OPINION: A look at labor this holiday

Published 9:12 am Tuesday, September 8, 2020

Getting your Trinity Audio player ready...

By JOYANNA LOVE/ Managing Editor

The past several months have seen a number of shifts in how people in this state work. Many were able to go back to work when the stay-at-home order closing some aspects of businesses changed to safer-at-home allowing many businesses to fully reopen.

Some of us have jobs that required we work through all stages of the COVID-19 pandemic as long as we remained healthy. This may have meant working from home. For essential workers, such as medical staff and delivery services, work load may have actually increased.

This Labor Day it is interesting to reflect on how work and work environments have changed since it was made a national holiday in 1894.

According to the U.S. Department of Labor, Labor Day was first observed by union workers in 1882 and had been adopted by several states before being recognized on the federal level.

Workers in those days had fewer options and protections than workers today. Minimum wage and unemployment benefits would not be created by Congress until the 1930s. Benefits that have likely been lifesavers during this crazy year when many people could not work for at least a little while because of closures or layoffs.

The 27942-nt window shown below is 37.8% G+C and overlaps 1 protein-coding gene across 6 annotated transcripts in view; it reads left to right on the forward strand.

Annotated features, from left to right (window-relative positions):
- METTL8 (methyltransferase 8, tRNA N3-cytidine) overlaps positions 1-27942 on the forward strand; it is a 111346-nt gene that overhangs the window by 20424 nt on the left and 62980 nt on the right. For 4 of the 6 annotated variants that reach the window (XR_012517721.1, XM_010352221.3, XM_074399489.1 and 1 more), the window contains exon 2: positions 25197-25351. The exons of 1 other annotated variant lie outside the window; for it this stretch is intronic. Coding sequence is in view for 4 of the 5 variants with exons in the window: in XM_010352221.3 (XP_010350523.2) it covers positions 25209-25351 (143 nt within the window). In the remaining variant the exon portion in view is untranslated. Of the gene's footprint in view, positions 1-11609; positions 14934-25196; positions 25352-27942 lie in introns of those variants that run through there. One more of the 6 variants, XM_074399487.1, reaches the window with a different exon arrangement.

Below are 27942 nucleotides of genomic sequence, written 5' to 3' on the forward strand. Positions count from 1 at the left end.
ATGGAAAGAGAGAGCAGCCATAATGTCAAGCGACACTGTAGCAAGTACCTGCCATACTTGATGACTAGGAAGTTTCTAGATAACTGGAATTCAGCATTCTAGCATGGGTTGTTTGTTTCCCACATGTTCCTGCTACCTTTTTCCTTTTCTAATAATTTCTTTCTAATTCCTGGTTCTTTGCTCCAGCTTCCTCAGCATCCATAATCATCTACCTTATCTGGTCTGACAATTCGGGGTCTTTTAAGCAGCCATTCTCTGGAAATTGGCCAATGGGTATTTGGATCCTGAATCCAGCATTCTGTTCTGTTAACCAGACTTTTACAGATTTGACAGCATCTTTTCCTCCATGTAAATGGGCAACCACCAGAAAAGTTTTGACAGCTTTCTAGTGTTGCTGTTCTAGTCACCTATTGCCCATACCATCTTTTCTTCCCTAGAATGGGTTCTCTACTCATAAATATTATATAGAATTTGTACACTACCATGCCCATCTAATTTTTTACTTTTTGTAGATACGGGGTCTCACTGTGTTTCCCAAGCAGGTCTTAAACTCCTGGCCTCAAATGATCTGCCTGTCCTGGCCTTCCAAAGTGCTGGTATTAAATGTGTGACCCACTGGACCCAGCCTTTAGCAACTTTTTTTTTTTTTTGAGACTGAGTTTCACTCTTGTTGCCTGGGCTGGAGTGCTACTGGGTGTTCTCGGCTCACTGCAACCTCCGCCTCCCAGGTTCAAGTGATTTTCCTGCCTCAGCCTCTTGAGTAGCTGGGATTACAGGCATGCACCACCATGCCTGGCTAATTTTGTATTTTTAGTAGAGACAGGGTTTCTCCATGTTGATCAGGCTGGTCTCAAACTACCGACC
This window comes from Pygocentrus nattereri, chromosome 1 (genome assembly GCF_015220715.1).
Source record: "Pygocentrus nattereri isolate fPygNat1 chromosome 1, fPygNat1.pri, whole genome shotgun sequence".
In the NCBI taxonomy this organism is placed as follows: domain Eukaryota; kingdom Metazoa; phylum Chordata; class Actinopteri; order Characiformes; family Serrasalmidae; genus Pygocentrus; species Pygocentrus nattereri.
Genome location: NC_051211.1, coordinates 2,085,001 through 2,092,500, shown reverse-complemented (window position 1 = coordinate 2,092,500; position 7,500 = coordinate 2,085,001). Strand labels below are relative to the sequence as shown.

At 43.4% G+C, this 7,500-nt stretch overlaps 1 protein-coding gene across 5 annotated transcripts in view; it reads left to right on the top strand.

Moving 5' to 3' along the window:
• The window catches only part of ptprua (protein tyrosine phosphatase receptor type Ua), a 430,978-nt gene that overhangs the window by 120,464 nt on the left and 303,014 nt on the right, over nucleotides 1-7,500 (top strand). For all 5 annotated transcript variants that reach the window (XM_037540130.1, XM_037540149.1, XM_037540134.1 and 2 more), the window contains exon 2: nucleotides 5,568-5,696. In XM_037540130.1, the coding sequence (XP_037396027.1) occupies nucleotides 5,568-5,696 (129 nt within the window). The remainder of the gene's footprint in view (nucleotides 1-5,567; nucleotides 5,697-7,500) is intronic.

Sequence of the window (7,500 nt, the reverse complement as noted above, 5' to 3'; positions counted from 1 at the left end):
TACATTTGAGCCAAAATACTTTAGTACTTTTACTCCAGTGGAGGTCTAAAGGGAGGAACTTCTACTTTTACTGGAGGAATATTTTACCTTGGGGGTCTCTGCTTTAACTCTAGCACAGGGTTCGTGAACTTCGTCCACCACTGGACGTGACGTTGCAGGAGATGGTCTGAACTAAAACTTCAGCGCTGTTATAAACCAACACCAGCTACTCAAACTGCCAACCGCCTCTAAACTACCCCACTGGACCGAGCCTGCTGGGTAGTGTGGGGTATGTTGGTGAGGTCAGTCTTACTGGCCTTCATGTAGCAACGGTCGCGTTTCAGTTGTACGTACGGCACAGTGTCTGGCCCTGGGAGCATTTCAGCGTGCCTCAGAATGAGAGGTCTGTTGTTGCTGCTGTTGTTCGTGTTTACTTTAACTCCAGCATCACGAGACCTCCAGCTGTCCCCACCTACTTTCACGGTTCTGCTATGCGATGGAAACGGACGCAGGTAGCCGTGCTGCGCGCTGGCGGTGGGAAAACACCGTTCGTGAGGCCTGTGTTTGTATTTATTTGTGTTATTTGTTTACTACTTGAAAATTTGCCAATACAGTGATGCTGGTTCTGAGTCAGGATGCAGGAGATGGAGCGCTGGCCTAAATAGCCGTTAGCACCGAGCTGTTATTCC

It can be difficult to imagine what it must have been like to work in a factory in the 1800sā€” a time when children who we now think of as just old enough to start kindergarten were working long hours in factories.

Thanks to workers who wanted change, we have come a long way from those working conditions, and there are many more opportunities available.

Just as laws regarding work brought change, in more recent years, technology has also changed the way Americans work. Most jobs with a major company now require an application be submitted online, and many jobs require basic computer skills.

Lately, I have also been thinking about how work and leadership opportunities have increased for those stereotypically barred from certain positions. Both newspapers I have worked at have had women in leadership roles. Again, these changes would not have been possible without workers who wanted change.

Think about the work you do each day. Are you where you want to be? During a pandemic may seem like an odd time to make a change, but, in this season, change will most likely find you. You might as well be the one to pick what it looks like.

Happy Labor Day!